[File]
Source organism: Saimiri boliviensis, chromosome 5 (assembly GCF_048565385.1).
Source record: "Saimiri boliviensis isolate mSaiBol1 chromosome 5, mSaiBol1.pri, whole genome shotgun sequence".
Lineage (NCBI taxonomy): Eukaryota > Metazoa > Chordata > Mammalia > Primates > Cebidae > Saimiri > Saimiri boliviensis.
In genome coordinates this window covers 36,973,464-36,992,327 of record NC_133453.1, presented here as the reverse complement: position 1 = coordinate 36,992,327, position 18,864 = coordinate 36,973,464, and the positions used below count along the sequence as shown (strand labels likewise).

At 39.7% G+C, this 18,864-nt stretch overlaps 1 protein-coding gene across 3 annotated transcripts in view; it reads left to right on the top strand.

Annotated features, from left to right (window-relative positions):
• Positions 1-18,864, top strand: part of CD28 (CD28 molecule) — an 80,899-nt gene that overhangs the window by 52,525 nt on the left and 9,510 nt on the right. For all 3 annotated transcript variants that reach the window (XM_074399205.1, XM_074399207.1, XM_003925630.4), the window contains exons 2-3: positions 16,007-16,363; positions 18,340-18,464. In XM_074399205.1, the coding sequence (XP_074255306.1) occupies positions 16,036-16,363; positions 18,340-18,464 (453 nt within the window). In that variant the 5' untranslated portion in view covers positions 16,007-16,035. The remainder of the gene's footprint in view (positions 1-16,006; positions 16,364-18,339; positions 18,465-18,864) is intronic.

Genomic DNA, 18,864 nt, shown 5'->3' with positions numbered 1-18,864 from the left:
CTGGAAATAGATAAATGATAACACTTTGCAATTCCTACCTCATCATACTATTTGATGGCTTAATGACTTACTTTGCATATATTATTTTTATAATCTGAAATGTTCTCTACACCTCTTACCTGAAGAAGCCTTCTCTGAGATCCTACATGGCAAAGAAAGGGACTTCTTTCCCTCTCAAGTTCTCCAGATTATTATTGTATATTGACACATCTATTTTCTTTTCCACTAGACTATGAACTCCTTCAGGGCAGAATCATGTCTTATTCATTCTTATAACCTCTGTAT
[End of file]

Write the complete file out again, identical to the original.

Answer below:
Source organism: Saimiri boliviensis, chromosome 5 (assembly GCF_048565385.1).
Source record: "Saimiri boliviensis isolate mSaiBol1 chromosome 5, mSaiBol1.pri, whole genome shotgun sequence".
Lineage (NCBI taxonomy): Eukaryota > Metazoa > Chordata > Mammalia > Primates > Cebidae > Saimiri > Saimiri boliviensis.
In genome coordinates this window covers 36,973,464-36,992,327 of record NC_133453.1, presented here as the reverse complement: position 1 = coordinate 36,992,327, position 18,864 = coordinate 36,973,464, and the positions used below count along the sequence as shown (strand labels likewise).

At 39.7% G+C, this 18,864-nt stretch overlaps 1 protein-coding gene across 3 annotated transcripts in view; it reads left to right on the top strand.

Annotated features, from left to right (window-relative positions):
• Positions 1-18,864, top strand: part of CD28 (CD28 molecule) — an 80,899-nt gene that overhangs the window by 52,525 nt on the left and 9,510 nt on the right. For all 3 annotated transcript variants that reach the window (XM_074399205.1, XM_074399207.1, XM_003925630.4), the window contains exons 2-3: positions 16,007-16,363; positions 18,340-18,464. In XM_074399205.1, the coding sequence (XP_074255306.1) occupies positions 16,036-16,363; positions 18,340-18,464 (453 nt within the window). In that variant the 5' untranslated portion in view covers positions 16,007-16,035. The remainder of the gene's footprint in view (positions 1-16,006; positions 16,364-18,339; positions 18,465-18,864) is intronic.

Genomic DNA, 18,864 nt, shown 5'->3' with positions numbered 1-18,864 from the left:
CTGGAAATAGATAAATGATAACACTTTGCAATTCCTACCTCATCATACTATTTGATGGCTTAATGACTTACTTTGCATATATTATTTTTATAATCTGAAATGTTCTCTACACCTCTTACCTGAAGAAGCCTTCTCTGAGATCCTACATGGCAAAGAAAGGGACTTCTTTCCCTCTCAAGTTCTCCAGATTATTATTGTATATTGACACATCTATTTTCTTTTCCACTAGACTATGAACTCCTTCAGGGCAGAATCATGTCTTATTCATTCTTATAACCTCTGTAT